The Problem with Media Representation of Trans People
The amount of trans representation in mainstream media has increased a lot in recent years. I mean, quite a few popular series have had trans characters, played by trans actors, for example. So you don’t think that’s good enough?
TE: As I said in the last episode, while there seems to be some media representation of trans people in recent years, almost none of them focus enough on dysphoria, which is the central part of the trans life experience. This really needs to change. Maybe discussing dysphoria isn’t pleasant, but it is the only way other people will come to understand and have empathy with trans people. The problem with not focusing on the dysphoria is that other ideological driven narratives would take its place, muddying the whole picture.
Overall, I think that the current media representation of trans people is very superficial, and somewhat self-serving. It’s almost like a few select trans people are put there as ‘fashion of the day’ accessories, or to give a feel of performative wokeness to shows. The trouble is this doesn’t go far enough to allow the public to understand and empathize with trans people, while still being enough to generate a backlash.
So why do you think the trans representation we have now is ‘superficial’? I mean, there are trans story lines that are largely consistent with the lives of many trans people. How is that superficial?
TE: Firstly, while these story lines do illustrate some typical trans experiences and struggles, like financial problems, hormone therapy, family issues, and the like, they often don’t do enough justice to the dysphoria. Maybe it’s hard to insert that stuff into a TV series. Maybe it’s more suitable for more in-depth formats, like talk shows. Like what we’re doing here. But you don’t often seen trans people on talk shows, at least not often enough to let us explain the dysphoria experience properly. You know what would be great? A trans talk show host, who can integrate the trans narrative with their other talk, and maybe discuss this a bit with their guests too. A trans version of Oprah or Ellen, if you like. It would go a long way to achieve public understanding.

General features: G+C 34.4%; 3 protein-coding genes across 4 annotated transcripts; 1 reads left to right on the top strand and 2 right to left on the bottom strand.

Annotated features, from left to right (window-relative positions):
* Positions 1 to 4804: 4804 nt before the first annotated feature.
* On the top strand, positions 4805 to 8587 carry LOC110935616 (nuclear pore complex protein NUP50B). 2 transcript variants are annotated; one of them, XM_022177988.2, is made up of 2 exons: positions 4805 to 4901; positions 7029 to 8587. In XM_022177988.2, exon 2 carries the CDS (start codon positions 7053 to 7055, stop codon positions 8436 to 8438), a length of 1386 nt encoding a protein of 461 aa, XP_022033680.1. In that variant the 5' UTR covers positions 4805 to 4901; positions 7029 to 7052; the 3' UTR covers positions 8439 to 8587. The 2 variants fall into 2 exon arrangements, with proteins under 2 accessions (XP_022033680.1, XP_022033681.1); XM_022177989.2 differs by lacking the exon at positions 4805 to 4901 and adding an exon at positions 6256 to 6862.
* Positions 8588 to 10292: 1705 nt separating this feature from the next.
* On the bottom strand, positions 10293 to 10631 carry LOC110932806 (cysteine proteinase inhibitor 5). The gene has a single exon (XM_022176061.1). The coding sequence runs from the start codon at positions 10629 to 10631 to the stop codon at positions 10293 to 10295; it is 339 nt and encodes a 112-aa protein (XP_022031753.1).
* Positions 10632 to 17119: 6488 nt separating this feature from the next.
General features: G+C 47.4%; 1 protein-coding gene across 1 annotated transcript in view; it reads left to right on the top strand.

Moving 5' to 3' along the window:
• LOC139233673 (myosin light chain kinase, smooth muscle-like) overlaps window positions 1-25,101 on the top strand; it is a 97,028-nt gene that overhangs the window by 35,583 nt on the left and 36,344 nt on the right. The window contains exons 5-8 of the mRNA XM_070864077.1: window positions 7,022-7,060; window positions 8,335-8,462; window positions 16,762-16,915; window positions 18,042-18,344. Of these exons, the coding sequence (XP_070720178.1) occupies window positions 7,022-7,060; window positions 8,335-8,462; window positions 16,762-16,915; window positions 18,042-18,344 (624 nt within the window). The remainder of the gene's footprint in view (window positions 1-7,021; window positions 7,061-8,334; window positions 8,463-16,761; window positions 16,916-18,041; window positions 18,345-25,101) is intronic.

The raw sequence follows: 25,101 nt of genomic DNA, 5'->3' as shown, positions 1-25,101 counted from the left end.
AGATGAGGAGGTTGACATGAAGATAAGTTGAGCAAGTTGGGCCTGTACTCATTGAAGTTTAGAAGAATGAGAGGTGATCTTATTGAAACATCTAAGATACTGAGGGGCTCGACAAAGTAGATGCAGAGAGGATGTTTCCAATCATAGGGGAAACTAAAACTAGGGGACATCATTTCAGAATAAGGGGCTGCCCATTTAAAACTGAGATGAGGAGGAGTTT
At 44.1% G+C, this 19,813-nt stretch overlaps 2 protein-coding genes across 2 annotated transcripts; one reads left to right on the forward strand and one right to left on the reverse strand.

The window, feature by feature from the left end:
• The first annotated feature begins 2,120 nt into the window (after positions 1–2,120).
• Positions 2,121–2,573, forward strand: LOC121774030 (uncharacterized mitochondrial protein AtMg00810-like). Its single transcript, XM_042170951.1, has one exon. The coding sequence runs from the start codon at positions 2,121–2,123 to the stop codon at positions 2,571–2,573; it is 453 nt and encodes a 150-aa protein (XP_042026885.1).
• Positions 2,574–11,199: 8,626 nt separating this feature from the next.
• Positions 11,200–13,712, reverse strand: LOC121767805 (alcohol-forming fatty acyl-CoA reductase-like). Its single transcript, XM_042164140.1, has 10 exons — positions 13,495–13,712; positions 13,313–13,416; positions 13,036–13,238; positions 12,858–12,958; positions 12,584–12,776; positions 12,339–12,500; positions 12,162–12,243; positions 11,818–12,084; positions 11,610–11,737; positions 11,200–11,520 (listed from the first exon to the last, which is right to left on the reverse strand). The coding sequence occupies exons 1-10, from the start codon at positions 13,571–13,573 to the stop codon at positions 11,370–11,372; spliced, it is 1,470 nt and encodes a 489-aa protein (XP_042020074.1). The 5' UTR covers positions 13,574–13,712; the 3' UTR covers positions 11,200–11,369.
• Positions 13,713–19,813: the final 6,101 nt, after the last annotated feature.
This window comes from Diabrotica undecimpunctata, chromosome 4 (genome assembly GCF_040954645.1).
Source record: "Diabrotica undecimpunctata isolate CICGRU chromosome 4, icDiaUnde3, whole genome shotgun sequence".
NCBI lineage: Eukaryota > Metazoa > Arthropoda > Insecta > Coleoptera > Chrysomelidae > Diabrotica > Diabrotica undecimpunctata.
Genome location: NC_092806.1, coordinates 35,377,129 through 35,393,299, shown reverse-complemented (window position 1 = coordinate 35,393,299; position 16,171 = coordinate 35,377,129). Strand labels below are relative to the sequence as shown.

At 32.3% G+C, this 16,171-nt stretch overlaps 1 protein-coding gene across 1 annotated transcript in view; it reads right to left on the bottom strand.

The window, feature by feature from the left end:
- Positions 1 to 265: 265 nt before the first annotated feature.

The problem with having only superficial representation is that there is still going to be a lot of misunderstandings. As I said, it doesn’t go far eonugh to generate empathy, but it does go far enough to generate plenty of backlash. It’s almost like the worst of both worlds. Furthermore, the lack of focus on dysphoria allows the ideologically driven ideas of the ‘two unholy alliances’ to insert themselves into the debate, which would only generate more confusion and backlash among the general public. If the media wants to be as trans friendly as its claims to be, then it really needs to improve its game. We need to tell them, we aren’t happy with your token gestures of performative wokeness, that could indeed do more harm than good for trans people in real life.
Are there any other problems with the media representation that we need to raise with the world?
TE: Of course there are many, many more. Indeed, the way mainstream media is run nowadays has many problems. But let’s focus on what I just said, plus a few more that are not that difficult to fix. For starters, the trans voices represented in the media don’t cover many walks of trans life. There is basically no asian trans representation, for example. It’s why I decided to call my show An Asian Trans View. Because the asian trans view is being left out completely. There’s also not much about the diverse economic backgrounds, life aspirations, and social and political views found in the trans community. It’s sometimes as if we were two-dimensional cardboard cut-outs, people who are defined by being trans but don’t otherwise have much of a special life of our own.
I really don’t want to sound too ungrateful for what little representation we now have. But it is in fact not good enough, and it needs to improve. I really hope more people, especially those in a position to change things, hear this.